Special playoff years have special playoff moments.
The right place. The right time. Instant euphoria.
Some 55 days after beginning the difficult odyssey of recovering from a serious concussion, Marc Savard’s journey brought him to a spot near the right face-off circle with the puck fluttering in the air close to his stick in overtime.
Savard had one very clear, one very precise thought that instantly snapped through his mind.
“I just said as soon as this thing lands I’m going to shoot it,” explained Savard.
Shoot it he did.
Savard’s drive from the circle to the left of Philadelphia goalie Brian Boucher snapped into the net 13:52 into overtime lifting the Bruins to a 5-4 victory over the Flyers in Game 1 of the Eastern Conference Semifinals Saturday afternoon.
The goal came during a delayed penalty call on Philadelphia, with Savard perhaps surprising the Flyers by quickly firing the puck during the confusion regarding the penalty.
After scoring the overtime winner, Savard raced to the opposite boards and tossed his stick into the crowd before almost launching himself over the glass too.
“I mean it’s been a whirlwind for me,” said Savard when asked about the emotion of the moment. “Obviously I went through a lot of tough days and I don’t know what happened. I felt like when they tied it and we went in the room I felt like, “Jeez, I think this is how it’s supposed to be right here.”
Aside from providing a storybook emotional culmination to Savard’s return, the goal also let the Bruins salvage a win on a day where they built a two-goal lead on three occasions, only to find themselves heading to overtime against the rough and tumble Flyers.
“I guess we let up a little bit there,” said David Krejci who had given the Bruins a 4-2 lead with just 12:35 to play before the Flyers netted two goals to draw even. “We sat back and waited for them and that’s not our game. We have to keep moving forward and we didn’t do that.”
It was not always pretty, but the Bruins were able to cross a couple significant items off their playoff to-do list Saturday afternoon. They were able to open the second-round with a win, while also meshing Savard back into the lineup without a hitch.
A playoff series lead and the return of an All-Star center. Wave them towels Bruins fans.
Skating into NHL action for the first time since suffering a Grade-2 concussion at Pittsburgh on March 7 was not an easy undertaking for Savard, but the tone and tenor of Game 1 turned out to provide the perfect situation for his return.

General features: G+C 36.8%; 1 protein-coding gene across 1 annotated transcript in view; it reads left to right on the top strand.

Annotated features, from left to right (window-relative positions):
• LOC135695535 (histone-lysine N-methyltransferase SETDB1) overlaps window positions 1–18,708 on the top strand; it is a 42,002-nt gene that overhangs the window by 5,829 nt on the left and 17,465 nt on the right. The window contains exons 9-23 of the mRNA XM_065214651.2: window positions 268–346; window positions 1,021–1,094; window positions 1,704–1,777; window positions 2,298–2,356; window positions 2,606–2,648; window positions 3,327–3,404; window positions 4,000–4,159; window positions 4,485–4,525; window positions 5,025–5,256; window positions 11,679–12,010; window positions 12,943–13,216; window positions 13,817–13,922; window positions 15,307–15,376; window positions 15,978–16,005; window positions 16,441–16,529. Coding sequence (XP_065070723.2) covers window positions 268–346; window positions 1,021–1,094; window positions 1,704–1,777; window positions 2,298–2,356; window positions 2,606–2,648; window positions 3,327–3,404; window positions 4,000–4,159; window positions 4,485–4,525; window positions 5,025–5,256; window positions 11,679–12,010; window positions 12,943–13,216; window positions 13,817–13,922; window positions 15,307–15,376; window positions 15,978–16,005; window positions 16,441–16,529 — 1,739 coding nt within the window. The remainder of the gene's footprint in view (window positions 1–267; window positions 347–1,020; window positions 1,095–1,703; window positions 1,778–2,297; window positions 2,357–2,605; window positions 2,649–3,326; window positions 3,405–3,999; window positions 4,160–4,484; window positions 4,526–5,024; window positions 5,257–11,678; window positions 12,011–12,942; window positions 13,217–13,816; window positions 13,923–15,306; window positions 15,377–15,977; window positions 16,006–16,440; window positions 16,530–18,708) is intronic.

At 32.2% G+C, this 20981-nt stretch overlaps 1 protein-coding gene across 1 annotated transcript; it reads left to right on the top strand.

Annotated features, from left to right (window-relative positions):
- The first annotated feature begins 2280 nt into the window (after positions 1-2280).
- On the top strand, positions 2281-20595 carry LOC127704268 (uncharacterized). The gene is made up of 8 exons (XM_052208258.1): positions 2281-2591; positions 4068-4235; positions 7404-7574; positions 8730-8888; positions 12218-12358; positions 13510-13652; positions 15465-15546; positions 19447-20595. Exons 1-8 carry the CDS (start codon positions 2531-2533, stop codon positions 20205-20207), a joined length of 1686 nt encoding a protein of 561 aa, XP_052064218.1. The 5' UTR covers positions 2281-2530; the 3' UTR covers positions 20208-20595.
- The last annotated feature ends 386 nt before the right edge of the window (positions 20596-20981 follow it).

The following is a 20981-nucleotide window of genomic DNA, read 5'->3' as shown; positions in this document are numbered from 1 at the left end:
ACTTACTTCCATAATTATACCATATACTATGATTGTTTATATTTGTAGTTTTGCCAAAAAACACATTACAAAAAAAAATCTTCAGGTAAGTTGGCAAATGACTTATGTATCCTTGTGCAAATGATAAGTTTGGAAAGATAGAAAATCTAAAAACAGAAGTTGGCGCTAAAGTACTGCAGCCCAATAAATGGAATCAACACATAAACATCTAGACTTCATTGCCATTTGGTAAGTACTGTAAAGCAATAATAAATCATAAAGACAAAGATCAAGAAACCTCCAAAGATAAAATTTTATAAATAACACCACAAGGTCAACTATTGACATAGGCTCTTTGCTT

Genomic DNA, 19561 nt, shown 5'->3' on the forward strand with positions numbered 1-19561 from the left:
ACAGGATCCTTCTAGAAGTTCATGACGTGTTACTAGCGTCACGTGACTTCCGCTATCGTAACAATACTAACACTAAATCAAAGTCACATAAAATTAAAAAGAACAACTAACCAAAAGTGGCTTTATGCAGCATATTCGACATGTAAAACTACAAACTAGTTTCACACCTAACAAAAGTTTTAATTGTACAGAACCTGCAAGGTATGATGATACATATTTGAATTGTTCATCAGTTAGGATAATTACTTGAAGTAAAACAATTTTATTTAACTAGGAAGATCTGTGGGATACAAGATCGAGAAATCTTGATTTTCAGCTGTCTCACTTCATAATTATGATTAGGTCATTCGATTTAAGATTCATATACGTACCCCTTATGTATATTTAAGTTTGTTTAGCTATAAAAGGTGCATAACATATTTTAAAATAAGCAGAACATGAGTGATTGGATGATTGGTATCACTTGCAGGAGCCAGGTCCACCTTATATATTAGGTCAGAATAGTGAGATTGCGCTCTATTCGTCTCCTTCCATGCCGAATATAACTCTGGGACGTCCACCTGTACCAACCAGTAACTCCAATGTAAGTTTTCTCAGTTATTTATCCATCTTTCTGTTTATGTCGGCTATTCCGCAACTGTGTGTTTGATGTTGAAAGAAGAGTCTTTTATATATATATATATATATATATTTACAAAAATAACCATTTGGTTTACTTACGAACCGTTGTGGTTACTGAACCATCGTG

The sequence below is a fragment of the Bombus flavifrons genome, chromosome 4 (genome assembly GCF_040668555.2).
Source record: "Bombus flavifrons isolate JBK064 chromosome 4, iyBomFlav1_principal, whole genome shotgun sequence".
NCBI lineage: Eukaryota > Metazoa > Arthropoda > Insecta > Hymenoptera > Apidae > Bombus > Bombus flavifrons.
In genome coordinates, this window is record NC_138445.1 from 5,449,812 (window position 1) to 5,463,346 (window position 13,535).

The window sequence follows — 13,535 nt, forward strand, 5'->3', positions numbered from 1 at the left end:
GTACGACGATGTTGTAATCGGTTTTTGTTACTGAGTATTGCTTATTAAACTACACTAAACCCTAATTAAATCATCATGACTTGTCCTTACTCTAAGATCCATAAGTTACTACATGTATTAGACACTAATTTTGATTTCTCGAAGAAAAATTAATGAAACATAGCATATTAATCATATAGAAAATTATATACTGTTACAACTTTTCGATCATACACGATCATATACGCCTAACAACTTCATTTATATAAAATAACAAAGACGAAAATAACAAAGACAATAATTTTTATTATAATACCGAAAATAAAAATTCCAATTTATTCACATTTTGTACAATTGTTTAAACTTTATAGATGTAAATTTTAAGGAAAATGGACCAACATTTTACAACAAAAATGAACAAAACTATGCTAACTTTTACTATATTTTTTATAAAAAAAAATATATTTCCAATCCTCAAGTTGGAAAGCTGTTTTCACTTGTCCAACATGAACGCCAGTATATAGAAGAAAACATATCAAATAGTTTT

With the Bruins grabbing an early lead and defensive matchups not directly focused on the skilled playmaker, Savard was able to make a seamless transition back into the B’s lineup.
Savard was greeted with a hearty ovation when he took the ice for a faceoff 1:15 into the game. He received a similar outburst from the crowd when he emerged for another draw minutes later.
“To be honest, when I got out (on the ice) there was a little water in my eyes at first, just because it was such a nice ovation,” said Savard. “I love playing here and that’s why I want to stay here. The crowd treated me great; my teammates were great to me all day.”
With Bruins coach Claude Julien and Philadelphia counterpart Peter Laviolette content to match their top centers – Patrice Bergeron for the B’s, Mike Richards for the Flyers – and the Bruins happy to skate Krejci against Danny Briere, Savard was spared any heavy defensive duty.
“I just wanted to fit in, Claude did a great job of playing me perfect minutes,” said Savard who ended the night with just 15:16 of ice time. “I felt as the game went on I got stronger.”
Savard was also absent from the first power play unit for the Bruins, instead he hit the ice with the second unit one minute into the B’s first man advantage.
Mid-way through the second period Flyers agitator Daniel Carcillo challenged Savard in the corner after the whistle by grabbing the B’s center by his throat. Savard did not appear to respond, but nonetheless received a roughing penalty when a scrum broke out involving Richards.
The Bruins ultimately emerged from the altercation with a power play. They made Carcillo pay for his sheepish attack when Miroslav Satan whisked a shot from the right circle past Boucher.
The original plan was to have Savard skate with Daniel Paille and Michael Ryder, but with Marco Sturm sidelined with a right leg injury in the opening seconds of the game, the Bruins were constantly shuffling lines and Savard skated with a hodgepodge of wingers.
In overtime, Julien moved Savard to a line centered by Bergeron with Mark Recchi on the opposite wing.
“As the game got into overtime, he felt that he was fresh enough, he hadn’t been overplayed, and we tried to throw him in different situations,” said Julien who was happy with the adjustments.
“Well, any time a guy steps into your lineup and hasn’t played in two months and scores an overtime winner, you got to take it certainly with a smile,” said Julien. “Marc’s got a good shot. Sometimes doesn’t shoot often enough, but when he does, he certainly can do some damage. And it was the right time. We had a delayed penalty called against him and he just threw it at the net. A great shot and a great way to finish.”
As sudden and perhaps as surprising as Savard’s game winner was, a Bruins fan provided Savard with a shock of his own. After tossing his stick into the stands, Savard was surprised to have the fan toss it back.
“I thought it was a treat for somebody because they’d been great all night, but that person threw it back,” said Savard. “They probably thought I made a mistake, but that was actually a gift for somebody. So thanks for giving it back.”
And there were probably 17,565 black and gold clad fans who would respond – “thanks for being back.”